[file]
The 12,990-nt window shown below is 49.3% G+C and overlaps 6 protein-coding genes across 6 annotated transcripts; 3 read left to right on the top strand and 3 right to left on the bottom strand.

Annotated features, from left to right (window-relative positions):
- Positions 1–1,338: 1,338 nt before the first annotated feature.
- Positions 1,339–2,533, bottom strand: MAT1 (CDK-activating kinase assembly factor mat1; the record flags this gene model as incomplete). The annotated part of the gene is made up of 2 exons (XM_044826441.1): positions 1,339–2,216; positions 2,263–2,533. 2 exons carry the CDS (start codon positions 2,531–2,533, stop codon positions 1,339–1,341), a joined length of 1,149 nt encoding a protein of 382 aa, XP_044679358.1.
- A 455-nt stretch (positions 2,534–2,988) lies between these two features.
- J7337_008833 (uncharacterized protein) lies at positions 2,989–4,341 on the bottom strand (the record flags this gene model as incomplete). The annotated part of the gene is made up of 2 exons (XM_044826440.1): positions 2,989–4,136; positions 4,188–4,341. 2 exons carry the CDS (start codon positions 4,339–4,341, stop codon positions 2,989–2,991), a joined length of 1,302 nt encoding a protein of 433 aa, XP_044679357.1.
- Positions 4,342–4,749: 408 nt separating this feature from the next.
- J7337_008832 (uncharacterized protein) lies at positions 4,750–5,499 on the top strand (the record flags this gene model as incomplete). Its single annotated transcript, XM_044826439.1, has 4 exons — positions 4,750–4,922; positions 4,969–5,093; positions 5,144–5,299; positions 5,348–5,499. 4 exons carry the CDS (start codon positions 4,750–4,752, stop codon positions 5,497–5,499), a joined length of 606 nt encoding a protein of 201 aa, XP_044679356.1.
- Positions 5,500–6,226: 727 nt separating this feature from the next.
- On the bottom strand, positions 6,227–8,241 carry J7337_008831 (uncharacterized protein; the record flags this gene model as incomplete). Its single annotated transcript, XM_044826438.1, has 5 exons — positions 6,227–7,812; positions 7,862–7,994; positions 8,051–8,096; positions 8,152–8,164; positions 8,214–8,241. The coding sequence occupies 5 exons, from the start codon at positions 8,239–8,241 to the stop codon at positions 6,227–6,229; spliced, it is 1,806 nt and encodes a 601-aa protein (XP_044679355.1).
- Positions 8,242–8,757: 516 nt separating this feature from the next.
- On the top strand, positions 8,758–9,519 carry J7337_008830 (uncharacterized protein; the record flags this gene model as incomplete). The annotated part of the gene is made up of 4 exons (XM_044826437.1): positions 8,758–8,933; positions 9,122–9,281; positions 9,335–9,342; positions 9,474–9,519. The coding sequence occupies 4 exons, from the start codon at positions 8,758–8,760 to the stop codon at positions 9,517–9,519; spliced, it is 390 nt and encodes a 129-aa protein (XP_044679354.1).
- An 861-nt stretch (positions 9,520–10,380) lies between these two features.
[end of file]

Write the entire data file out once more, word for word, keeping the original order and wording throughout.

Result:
The 12,990-nt window shown below is 49.3% G+C and overlaps 6 protein-coding genes across 6 annotated transcripts; 3 read left to right on the top strand and 3 right to left on the bottom strand.

Annotated features, from left to right (window-relative positions):
- Positions 1–1,338: 1,338 nt before the first annotated feature.
- Positions 1,339–2,533, bottom strand: MAT1 (CDK-activating kinase assembly factor mat1; the record flags this gene model as incomplete). The annotated part of the gene is made up of 2 exons (XM_044826441.1): positions 1,339–2,216; positions 2,263–2,533. 2 exons carry the CDS (start codon positions 2,531–2,533, stop codon positions 1,339–1,341), a joined length of 1,149 nt encoding a protein of 382 aa, XP_044679358.1.
- A 455-nt stretch (positions 2,534–2,988) lies between these two features.
- J7337_008833 (uncharacterized protein) lies at positions 2,989–4,341 on the bottom strand (the record flags this gene model as incomplete). The annotated part of the gene is made up of 2 exons (XM_044826440.1): positions 2,989–4,136; positions 4,188–4,341. 2 exons carry the CDS (start codon positions 4,339–4,341, stop codon positions 2,989–2,991), a joined length of 1,302 nt encoding a protein of 433 aa, XP_044679357.1.
- Positions 4,342–4,749: 408 nt separating this feature from the next.
- J7337_008832 (uncharacterized protein) lies at positions 4,750–5,499 on the top strand (the record flags this gene model as incomplete). Its single annotated transcript, XM_044826439.1, has 4 exons — positions 4,750–4,922; positions 4,969–5,093; positions 5,144–5,299; positions 5,348–5,499. 4 exons carry the CDS (start codon positions 4,750–4,752, stop codon positions 5,497–5,499), a joined length of 606 nt encoding a protein of 201 aa, XP_044679356.1.
- Positions 5,500–6,226: 727 nt separating this feature from the next.
- On the bottom strand, positions 6,227–8,241 carry J7337_008831 (uncharacterized protein; the record flags this gene model as incomplete). Its single annotated transcript, XM_044826438.1, has 5 exons — positions 6,227–7,812; positions 7,862–7,994; positions 8,051–8,096; positions 8,152–8,164; positions 8,214–8,241. The coding sequence occupies 5 exons, from the start codon at positions 8,239–8,241 to the stop codon at positions 6,227–6,229; spliced, it is 1,806 nt and encodes a 601-aa protein (XP_044679355.1).
- Positions 8,242–8,757: 516 nt separating this feature from the next.
- On the top strand, positions 8,758–9,519 carry J7337_008830 (uncharacterized protein; the record flags this gene model as incomplete). The annotated part of the gene is made up of 4 exons (XM_044826437.1): positions 8,758–8,933; positions 9,122–9,281; positions 9,335–9,342; positions 9,474–9,519. The coding sequence occupies 4 exons, from the start codon at positions 8,758–8,760 to the stop codon at positions 9,517–9,519; spliced, it is 390 nt and encodes a 129-aa protein (XP_044679354.1).
- An 861-nt stretch (positions 9,520–10,380) lies between these two features.